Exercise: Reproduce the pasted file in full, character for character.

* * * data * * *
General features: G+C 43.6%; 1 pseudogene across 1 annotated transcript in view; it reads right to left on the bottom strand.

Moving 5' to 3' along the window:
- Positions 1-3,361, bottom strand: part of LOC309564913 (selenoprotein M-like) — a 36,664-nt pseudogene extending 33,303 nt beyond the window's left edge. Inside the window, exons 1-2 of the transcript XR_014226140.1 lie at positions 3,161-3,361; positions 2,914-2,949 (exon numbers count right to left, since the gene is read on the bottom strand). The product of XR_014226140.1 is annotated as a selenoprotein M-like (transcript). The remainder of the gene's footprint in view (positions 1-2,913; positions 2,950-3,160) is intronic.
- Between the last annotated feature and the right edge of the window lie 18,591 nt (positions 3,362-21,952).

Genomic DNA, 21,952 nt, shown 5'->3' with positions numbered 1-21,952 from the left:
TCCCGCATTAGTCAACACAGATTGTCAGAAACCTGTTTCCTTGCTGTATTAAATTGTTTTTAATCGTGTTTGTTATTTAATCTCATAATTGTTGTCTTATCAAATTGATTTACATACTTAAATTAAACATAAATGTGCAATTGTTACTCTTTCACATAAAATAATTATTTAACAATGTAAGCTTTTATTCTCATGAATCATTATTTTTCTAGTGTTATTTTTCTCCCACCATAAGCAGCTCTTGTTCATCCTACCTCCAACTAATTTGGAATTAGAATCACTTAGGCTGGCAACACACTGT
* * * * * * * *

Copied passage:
General features: G+C 43.6%; 1 pseudogene across 1 annotated transcript in view; it reads right to left on the bottom strand.

Moving 5' to 3' along the window:
- Positions 1-3,361, bottom strand: part of LOC309564913 (selenoprotein M-like) — a 36,664-nt pseudogene extending 33,303 nt beyond the window's left edge. Inside the window, exons 1-2 of the transcript XR_014226140.1 lie at positions 3,161-3,361; positions 2,914-2,949 (exon numbers count right to left, since the gene is read on the bottom strand). The product of XR_014226140.1 is annotated as a selenoprotein M-like (transcript). The remainder of the gene's footprint in view (positions 1-2,913; positions 2,950-3,160) is intronic.
- Between the last annotated feature and the right edge of the window lie 18,591 nt (positions 3,362-21,952).

Genomic DNA, 21,952 nt, shown 5'->3' with positions numbered 1-21,952 from the left:
TCCCGCATTAGTCAACACAGATTGTCAGAAACCTGTTTCCTTGCTGTATTAAATTGTTTTTAATCGTGTTTGTTATTTAATCTCATAATTGTTGTCTTATCAAATTGATTTACATACTTAAATTAAACATAAATGTGCAATTGTTACTCTTTCACATAAAATAATTATTTAACAATGTAAGCTTTTATTCTCATGAATCATTATTTTTCTAGTGTTATTTTTCTCCCACCATAAGCAGCTCTTGTTCATCCTACCTCCAACTAATTTGGAATTAGAATCACTTAGGCTGGCAACACACTGT